Masazumi Sugimoto

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Pigment cells enable fish to change their coloration. It has been recognized that fish color changes can be divided into two categories; one is a physiological color change, which is attributed to rapid motile responses of chromatophores, and the other is a morphological color change, which results from changes in the morphology and density of(More)
Cyclic nucleoside monophosphates (cNMPs) play key roles in many cellular regulatory processes, such as growth, differentiation, motility, and gene expression. Caged derivatives that can be activated by irradiation could be powerful tools for studying such diverse functions of intracellular second messengers, since the spatiotemporal dynamics of these(More)
The striped pigment patterns in the flanks of zebrafish result from chromatophores deep within the dermis or hypodermis, while superficial melanophores associated with dermal scales add a dark tint to the dorsal coloration. The responses of these chromatophores were compared during the long-term adaptation of zebrafish to a white or a black background. In(More)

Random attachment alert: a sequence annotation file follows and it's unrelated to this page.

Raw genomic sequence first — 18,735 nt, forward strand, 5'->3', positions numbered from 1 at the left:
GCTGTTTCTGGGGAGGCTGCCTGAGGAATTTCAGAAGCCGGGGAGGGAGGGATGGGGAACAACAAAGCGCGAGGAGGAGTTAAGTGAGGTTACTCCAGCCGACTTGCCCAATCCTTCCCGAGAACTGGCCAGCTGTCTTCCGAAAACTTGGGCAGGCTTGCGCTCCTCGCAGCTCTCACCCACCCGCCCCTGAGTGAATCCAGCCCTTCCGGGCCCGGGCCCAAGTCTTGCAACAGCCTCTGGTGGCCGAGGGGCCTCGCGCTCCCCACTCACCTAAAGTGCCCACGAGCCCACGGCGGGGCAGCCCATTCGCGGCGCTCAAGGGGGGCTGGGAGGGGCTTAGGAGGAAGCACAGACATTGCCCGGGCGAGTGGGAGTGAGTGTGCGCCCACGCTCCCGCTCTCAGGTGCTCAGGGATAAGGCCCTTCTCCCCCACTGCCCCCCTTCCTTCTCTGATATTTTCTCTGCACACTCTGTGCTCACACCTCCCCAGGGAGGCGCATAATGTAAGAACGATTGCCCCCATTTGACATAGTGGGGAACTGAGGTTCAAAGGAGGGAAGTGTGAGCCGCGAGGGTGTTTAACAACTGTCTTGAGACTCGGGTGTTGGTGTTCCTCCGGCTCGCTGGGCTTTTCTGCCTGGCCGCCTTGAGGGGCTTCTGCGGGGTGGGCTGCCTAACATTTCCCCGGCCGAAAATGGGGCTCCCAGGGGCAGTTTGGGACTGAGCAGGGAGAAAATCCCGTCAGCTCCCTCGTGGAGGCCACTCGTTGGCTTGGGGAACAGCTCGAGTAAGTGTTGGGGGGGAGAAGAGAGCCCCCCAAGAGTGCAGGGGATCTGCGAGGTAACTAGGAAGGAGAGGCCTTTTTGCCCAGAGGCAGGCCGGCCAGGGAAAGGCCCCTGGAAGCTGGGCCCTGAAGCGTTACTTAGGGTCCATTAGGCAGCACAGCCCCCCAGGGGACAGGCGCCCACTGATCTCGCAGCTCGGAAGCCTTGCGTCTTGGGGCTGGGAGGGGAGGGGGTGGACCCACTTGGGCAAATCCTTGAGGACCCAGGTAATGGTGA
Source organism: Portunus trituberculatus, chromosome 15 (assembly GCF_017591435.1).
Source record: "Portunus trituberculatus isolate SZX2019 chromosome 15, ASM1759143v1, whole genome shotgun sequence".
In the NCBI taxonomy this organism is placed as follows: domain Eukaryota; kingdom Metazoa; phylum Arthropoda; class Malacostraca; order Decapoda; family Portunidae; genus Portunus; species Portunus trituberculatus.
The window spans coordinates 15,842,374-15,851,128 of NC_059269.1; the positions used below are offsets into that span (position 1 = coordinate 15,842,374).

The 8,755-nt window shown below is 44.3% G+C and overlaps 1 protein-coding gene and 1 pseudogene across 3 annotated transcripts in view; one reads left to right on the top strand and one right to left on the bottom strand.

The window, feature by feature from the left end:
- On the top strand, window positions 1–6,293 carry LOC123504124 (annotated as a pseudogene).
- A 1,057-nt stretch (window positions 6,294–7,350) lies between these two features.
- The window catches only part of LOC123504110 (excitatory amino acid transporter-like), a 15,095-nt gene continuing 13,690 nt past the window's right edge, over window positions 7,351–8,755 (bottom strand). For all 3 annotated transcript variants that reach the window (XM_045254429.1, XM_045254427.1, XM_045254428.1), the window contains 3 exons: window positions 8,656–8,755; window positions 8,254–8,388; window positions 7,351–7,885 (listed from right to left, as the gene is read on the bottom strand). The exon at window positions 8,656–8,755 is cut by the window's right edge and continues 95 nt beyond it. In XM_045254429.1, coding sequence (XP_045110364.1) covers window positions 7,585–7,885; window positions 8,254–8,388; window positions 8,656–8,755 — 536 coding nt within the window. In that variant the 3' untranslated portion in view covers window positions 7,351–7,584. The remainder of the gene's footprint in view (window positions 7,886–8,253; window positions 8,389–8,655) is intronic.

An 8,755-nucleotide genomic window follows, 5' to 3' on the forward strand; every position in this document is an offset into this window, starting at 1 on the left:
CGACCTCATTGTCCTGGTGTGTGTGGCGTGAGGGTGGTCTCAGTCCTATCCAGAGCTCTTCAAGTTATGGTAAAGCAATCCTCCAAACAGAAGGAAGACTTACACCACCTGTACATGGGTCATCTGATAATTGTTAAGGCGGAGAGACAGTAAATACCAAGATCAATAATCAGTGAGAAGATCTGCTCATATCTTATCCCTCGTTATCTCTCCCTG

The pattern of adrenergic innervation to scale chromatophores of the wild-type medaka, Oryzias latipes, was examined by autoradiography with 3H-norepinephrine and found for the first time to be changed reversibly during prolonged background adaptation. In scales of the medaka, which was adapted to a black background for 10-15 days, a great number of(More)
Sexually mature male bitterlings, Rhodeus ocellatus ocellatus, exhibit distinct nuptial color, whereas females maintain a body color similar to that of juveniles. In the present study, body color and chromatophores were compared between male and female bitterlings, and the effects of androgens on body color and chromatophore densities were examined in(More)
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